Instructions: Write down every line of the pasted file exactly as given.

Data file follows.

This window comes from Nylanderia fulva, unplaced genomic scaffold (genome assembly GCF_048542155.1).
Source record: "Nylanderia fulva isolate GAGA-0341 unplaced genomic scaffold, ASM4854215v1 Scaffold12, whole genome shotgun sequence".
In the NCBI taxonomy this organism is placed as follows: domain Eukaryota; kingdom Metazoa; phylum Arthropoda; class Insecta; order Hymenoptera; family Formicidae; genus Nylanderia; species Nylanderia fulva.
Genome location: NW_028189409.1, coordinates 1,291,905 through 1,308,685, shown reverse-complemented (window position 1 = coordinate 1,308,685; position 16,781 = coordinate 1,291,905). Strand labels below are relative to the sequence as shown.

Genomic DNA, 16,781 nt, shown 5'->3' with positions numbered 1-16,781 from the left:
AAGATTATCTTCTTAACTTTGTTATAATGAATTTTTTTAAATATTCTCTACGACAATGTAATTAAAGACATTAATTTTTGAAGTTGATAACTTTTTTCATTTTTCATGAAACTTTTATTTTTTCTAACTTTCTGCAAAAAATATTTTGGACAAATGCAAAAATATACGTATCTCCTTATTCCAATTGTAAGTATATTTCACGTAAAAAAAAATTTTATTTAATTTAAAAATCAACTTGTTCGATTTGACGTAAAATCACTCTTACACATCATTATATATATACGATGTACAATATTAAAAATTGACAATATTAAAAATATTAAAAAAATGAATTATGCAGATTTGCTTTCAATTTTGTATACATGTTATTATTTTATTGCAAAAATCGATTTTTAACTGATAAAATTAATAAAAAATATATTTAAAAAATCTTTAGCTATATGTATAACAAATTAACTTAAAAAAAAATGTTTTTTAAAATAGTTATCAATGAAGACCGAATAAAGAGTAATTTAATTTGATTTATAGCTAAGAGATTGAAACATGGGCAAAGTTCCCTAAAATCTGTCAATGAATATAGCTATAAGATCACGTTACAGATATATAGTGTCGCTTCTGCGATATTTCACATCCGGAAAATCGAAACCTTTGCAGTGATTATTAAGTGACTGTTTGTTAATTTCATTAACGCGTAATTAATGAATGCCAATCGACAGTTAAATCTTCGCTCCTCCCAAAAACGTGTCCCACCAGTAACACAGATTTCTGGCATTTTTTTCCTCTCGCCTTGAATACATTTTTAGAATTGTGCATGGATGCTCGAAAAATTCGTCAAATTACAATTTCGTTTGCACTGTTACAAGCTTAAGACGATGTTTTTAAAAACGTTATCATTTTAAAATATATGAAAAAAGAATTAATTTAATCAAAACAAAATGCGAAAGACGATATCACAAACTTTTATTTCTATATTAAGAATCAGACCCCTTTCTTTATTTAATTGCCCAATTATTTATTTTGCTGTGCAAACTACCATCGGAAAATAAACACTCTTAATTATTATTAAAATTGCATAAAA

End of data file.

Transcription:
This window comes from Nylanderia fulva, unplaced genomic scaffold (genome assembly GCF_048542155.1).
Source record: "Nylanderia fulva isolate GAGA-0341 unplaced genomic scaffold, ASM4854215v1 Scaffold12, whole genome shotgun sequence".
In the NCBI taxonomy this organism is placed as follows: domain Eukaryota; kingdom Metazoa; phylum Arthropoda; class Insecta; order Hymenoptera; family Formicidae; genus Nylanderia; species Nylanderia fulva.
Genome location: NW_028189409.1, coordinates 1,291,905 through 1,308,685, shown reverse-complemented (window position 1 = coordinate 1,308,685; position 16,781 = coordinate 1,291,905). Strand labels below are relative to the sequence as shown.

Genomic DNA, 16,781 nt, shown 5'->3' with positions numbered 1-16,781 from the left:
AAGATTATCTTCTTAACTTTGTTATAATGAATTTTTTTAAATATTCTCTACGACAATGTAATTAAAGACATTAATTTTTGAAGTTGATAACTTTTTTCATTTTTCATGAAACTTTTATTTTTTCTAACTTTCTGCAAAAAATATTTTGGACAAATGCAAAAATATACGTATCTCCTTATTCCAATTGTAAGTATATTTCACGTAAAAAAAAATTTTATTTAATTTAAAAATCAACTTGTTCGATTTGACGTAAAATCACTCTTACACATCATTATATATATACGATGTACAATATTAAAAATTGACAATATTAAAAATATTAAAAAAATGAATTATGCAGATTTGCTTTCAATTTTGTATACATGTTATTATTTTATTGCAAAAATCGATTTTTAACTGATAAAATTAATAAAAAATATATTTAAAAAATCTTTAGCTATATGTATAACAAATTAACTTAAAAAAAAATGTTTTTTAAAATAGTTATCAATGAAGACCGAATAAAGAGTAATTTAATTTGATTTATAGCTAAGAGATTGAAACATGGGCAAAGTTCCCTAAAATCTGTCAATGAATATAGCTATAAGATCACGTTACAGATATATAGTGTCGCTTCTGCGATATTTCACATCCGGAAAATCGAAACCTTTGCAGTGATTATTAAGTGACTGTTTGTTAATTTCATTAACGCGTAATTAATGAATGCCAATCGACAGTTAAATCTTCGCTCCTCCCAAAAACGTGTCCCACCAGTAACACAGATTTCTGGCATTTTTTTCCTCTCGCCTTGAATACATTTTTAGAATTGTGCATGGATGCTCGAAAAATTCGTCAAATTACAATTTCGTTTGCACTGTTACAAGCTTAAGACGATGTTTTTAAAAACGTTATCATTTTAAAATATATGAAAAAAGAATTAATTTAATCAAAACAAAATGCGAAAGACGATATCACAAACTTTTATTTCTATATTAAGAATCAGACCCCTTTCTTTATTTAATTGCCCAATTATTTATTTTGCTGTGCAAACTACCATCGGAAAATAAACACTCTTAATTATTATTAAAATTGCATAAAA